Learning, the ability to recollect from the storehouse of memory, involves a complex set of processes
whereby experience alters the nervous system. These changes endure and affect subsequent
experience and behavior. Is learning and recollection simply the neuronal residue of experience,
or do other factors play an important role in memory recall? How are significant experiences
selected for later recall? How do past experiences interact with present experiences, and how do they
lead to changes in behavior?
The complexity of the problem may be illustrated by examining what is involved in using a familiar
telephone number. The information is obtained by looking up a telephone number in a directory.
One may see many numbers that are present in the visual field, but only one is selected for use.
The recollection may be indicated by speaking, dialing or pushing buttons, by writing or simply by
identifying the correct sequence of numbers as the correct number. The recollected image can be
discriminated from all other sequence of numbers, including other telephone numbers we are
capable of recalling. The recollection that is rapidly formed is transient, but with repetition can
become long lasting.
This is but one simple example of recollection. We can obtain information through watching,
reading, listening, and through other sensory experiences. We learn and remember
experiences, complex events and reliable skills. However, recollection does not merely consist of the
particular responses that are made during the course of learning experiences. We readily learn and
perform skills such as language, in which responses occur in novel sequences.
Brain lesions can impair learning and retention. However, such studies are difficult to interpret since
they only reveal how behavior is altered by lesion. In addition, lesion studies have not revealed in
anatomical locus for the storehouse of memory. However, since
neurological changes are induced
during training and recollecting, many scientists assume that an anatomical locus can exist.
Studies of electrical brain activity indicate that training and recollecting alters brain wave patterns
and especially hippocampal theta activity. The hippocampus is a sea-horse like structure found in the
limbic system deep within temporal lobe of the brain. It is a brain structure associated with learning,
mapping, and memory retrieval. Moreover, whenever we are actively visualizing, slow brain waves
of 4 to 8 cycles per second are produced. These slow waves are called theta waves. The firing
pattern of single brain cells and their evoked potential recordings also show characteristic changes
during recollection and learning. However it has not been determined that these correlates of
learning are involved in the mechanisms underlying learning and memory recall. The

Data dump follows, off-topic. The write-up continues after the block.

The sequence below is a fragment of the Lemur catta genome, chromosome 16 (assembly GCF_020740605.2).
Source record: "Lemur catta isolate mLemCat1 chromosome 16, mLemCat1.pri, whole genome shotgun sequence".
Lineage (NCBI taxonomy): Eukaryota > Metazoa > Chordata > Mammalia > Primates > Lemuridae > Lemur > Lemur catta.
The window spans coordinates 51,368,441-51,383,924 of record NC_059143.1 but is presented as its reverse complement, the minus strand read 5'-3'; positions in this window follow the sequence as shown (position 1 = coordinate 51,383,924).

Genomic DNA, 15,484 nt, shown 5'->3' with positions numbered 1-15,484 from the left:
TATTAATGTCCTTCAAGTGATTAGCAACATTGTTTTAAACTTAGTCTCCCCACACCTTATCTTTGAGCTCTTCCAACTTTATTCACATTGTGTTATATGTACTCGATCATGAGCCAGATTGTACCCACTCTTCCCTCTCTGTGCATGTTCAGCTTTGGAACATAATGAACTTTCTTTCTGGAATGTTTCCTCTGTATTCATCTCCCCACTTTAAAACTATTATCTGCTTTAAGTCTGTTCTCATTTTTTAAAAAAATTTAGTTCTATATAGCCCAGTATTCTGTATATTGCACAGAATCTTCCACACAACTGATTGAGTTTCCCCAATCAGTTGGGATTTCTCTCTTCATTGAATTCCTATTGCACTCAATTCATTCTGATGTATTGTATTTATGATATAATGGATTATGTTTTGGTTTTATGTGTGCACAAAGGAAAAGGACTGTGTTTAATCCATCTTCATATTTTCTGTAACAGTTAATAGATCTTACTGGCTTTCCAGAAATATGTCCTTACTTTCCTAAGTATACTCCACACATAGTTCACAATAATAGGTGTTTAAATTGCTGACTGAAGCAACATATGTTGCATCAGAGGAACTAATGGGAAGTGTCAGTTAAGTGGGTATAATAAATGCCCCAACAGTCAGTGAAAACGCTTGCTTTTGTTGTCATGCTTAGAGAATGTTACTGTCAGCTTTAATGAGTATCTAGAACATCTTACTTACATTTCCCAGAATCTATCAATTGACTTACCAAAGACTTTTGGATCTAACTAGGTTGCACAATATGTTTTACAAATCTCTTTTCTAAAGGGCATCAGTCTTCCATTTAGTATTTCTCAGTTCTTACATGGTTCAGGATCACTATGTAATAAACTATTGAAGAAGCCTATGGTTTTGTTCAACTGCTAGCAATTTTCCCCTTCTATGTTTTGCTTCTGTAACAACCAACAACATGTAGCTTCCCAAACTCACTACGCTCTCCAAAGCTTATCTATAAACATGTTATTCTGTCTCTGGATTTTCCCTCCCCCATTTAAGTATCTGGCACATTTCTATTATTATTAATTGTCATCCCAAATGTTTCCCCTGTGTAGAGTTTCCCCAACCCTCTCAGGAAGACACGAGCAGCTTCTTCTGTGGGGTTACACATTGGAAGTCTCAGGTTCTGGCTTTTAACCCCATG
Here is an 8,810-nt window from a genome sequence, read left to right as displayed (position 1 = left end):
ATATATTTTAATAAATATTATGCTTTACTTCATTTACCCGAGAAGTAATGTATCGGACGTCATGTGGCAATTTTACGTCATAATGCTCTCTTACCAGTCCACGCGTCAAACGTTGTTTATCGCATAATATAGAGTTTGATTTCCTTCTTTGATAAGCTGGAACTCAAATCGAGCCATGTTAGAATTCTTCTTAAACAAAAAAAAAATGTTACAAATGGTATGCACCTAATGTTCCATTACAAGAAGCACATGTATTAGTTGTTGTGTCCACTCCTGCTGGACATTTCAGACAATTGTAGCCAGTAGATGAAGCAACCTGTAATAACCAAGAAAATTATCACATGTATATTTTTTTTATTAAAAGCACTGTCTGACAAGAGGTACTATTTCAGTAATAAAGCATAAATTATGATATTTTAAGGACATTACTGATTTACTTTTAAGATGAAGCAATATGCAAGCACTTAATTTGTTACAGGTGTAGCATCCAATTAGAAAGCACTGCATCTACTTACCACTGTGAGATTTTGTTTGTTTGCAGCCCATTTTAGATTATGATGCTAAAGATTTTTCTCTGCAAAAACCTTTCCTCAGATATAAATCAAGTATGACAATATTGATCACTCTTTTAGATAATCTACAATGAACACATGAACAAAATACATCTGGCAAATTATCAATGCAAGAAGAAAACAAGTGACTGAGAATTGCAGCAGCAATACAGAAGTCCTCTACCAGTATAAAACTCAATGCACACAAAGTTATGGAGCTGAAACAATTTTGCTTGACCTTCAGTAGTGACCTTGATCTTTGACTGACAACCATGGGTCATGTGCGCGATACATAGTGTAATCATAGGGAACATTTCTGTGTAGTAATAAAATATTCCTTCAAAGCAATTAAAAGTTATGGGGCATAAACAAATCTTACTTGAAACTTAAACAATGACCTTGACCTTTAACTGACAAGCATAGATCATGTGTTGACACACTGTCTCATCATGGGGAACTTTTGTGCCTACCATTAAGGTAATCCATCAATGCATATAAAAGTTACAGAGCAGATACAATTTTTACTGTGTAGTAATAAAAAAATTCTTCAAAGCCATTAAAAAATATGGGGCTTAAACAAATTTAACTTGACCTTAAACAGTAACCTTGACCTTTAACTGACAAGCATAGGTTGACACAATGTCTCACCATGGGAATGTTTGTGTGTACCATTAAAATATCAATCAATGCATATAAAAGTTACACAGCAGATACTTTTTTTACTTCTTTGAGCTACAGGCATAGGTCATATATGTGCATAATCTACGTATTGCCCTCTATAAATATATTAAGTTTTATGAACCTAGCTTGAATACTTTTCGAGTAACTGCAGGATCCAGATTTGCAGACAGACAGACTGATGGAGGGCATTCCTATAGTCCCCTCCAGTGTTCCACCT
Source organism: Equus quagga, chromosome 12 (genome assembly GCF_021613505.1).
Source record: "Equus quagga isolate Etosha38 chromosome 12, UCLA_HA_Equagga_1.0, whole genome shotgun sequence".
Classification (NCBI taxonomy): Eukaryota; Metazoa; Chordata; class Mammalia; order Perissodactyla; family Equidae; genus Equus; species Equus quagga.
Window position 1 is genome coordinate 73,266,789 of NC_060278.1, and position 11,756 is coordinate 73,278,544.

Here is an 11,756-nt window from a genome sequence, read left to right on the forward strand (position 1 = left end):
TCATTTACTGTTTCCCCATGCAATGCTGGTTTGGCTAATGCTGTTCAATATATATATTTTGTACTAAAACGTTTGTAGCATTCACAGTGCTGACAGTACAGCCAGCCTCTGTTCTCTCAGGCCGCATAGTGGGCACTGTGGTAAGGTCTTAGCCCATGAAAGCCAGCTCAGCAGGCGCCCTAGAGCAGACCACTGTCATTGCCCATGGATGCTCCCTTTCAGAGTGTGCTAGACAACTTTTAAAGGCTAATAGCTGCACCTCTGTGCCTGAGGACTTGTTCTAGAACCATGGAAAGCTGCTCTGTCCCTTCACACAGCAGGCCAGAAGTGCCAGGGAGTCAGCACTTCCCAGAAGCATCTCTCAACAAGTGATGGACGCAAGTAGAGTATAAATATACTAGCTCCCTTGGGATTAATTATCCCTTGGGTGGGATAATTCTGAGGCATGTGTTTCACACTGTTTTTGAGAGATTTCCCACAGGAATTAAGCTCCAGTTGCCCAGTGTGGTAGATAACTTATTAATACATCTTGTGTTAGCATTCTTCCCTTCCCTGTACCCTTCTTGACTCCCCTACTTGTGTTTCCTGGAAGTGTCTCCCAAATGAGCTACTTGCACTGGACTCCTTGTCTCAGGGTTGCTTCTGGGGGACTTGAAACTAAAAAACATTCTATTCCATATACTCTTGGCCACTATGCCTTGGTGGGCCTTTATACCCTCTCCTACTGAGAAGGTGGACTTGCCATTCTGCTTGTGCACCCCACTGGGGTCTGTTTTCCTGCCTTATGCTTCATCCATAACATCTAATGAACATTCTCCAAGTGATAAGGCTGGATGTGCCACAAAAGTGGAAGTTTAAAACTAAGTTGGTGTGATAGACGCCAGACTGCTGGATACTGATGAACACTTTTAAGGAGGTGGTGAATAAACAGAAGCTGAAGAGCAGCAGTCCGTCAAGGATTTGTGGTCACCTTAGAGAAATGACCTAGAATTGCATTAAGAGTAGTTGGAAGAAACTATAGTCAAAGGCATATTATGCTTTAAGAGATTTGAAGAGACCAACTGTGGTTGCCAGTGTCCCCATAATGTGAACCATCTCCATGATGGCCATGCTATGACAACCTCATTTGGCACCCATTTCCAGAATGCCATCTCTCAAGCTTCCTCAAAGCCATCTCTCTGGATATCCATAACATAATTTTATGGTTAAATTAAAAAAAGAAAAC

electrophysiological changes produced by training and by insight experiences are signs that brain
cell activities are altered.
Training of laboratory animals also produces changes in brain chemistry. Studies suggest that RNA
and protein synthesis are increased by training. Furthermore, in goldfish, patterns of brain protein
synthesis are changed by training. Other studies suggest that learned predispositions to light can be
transferred to untrained animals via brain extracts. These extracts exist as if they were hormones
promoting light avoidance or dark avoidance behaviors. Memory transfer via brain extracts is
highly controversial and many neuroscientists do not feel that such 'memory transfer' studies are
The ability to recall experiences can be enhanced or impaired by treatments that alter brain activity.
Such treatments are most effective if administered shortly before or shortly after the experience.
Effective treatments include electrical stimulation, hormones, stimulant drugs, drugs affecting RNA
and/or protein synthesis, and drugs affecting neurotransmitters. The inference drawn from these
results is that normal variations in our ability to recollect may be due to the modulating influence
of hormones and brain chemistry. Since hormone activity and brain metabolism is cyclic, we might
expect to see rhythmic fluctuations in our abilities to recollect experiences.
||Learning is the ability to remember from
the data that has been gathered and stored in the brain. The problem is
a complex one. Taking the use of the telephone as an example, learning
is the using of the senses to absorb the number from a book.
Recollection is when we are able to differentiate the set of numbers
from other numbers in our memory and use it o dial. Usually the rapidly
formed recollection is not remembered for long, but it can be if used
We obtain information, through the senses, when we learn
languages and other skills and remember them when we use them. Even
though many scientists believe that learning causes changes to the brain
and are therefore anatomical, these studies are not final. Studies
indicate that training and recollecting do alter brain wave patterns.
Patterns also reveal themselves in single brain cells showing that there
are changes taking place when we learn or recollect. ( 159 words )